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Paradigm shifts in historiography seem to come all at once rather than being spaced evenly along the disciplinary trajectory. The last such shift in writing about slavery and race (including civil rights) in the United States came between the late 1950s and the mid-1970s.
The bishops in 13th-century England have often received individual historiographical attention as key figures; the likes of Stephen Langton and Peter des Roches as major political actors, or Robert Grosseteste and John Pecham as intellectuals and ecclesiastical administrators.
This study situates itself in the context of recent efforts to chart the emergence of the historical profession and the development of national historiographical traditions on a comparative basis.
One might be forgiven for thinking that British defence policy between the Napoleonic era and the outbreak of the First World War was always geared towards a large, continental commitment.
Although ostensibly a book focused on New Orleans, in Slavery’s Metropolis Rashauna Johnson uses the experiences of individuals and groups of African heritage who resided in the city, as well as those who left from, arrived in, and passed through from local and transnational locations to outline a theory of ‘confined cosmopolitanism’.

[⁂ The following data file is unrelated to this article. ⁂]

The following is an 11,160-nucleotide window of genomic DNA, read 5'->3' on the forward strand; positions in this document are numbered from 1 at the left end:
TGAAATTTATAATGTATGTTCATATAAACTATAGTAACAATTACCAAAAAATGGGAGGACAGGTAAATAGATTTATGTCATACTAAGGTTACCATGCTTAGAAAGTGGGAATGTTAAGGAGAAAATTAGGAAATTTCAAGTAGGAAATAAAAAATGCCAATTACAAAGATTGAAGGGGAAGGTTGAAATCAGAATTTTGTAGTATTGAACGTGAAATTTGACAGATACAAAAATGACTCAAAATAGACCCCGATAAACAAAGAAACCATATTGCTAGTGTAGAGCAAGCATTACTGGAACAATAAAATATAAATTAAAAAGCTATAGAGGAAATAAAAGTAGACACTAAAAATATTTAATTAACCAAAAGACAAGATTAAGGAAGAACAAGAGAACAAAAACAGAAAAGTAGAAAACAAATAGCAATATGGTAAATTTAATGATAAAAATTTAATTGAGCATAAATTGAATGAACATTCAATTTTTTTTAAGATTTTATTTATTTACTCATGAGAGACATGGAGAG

The Cold War, understandably, was for a long time viewed through a prism of the confrontation between the Soviet Union, it allies and the United States-led West. Conflicts, even in what used to be termed the Third World, were often described as proxy wars.
The life and writings of Aelred of Rievaulx (1110–67) provide some of the most important material for the study of Cistercian monasticism in 12th-century England, Cistercian teachings and beliefs, and the relationship of the order with other ecclesiastical and secular bodies.
Jessica M. Frazier’s Women’s Antiwar Diplomacy During the Vietnam War Era illuminates a consistently overlooked feature of anti-war activism; the transnational exchanges and relationships forged between US women and their Vietnamese counterparts.
Samuel Marsden was a Yorkshireman of humble origins (as his detractors liked to point out). After a brief spell at Cambridge, in 1793 he was appointed the second official Anglican chaplain in the recently established convict colony of New South Wales. In 1814, he took the Gospel to New Zealand.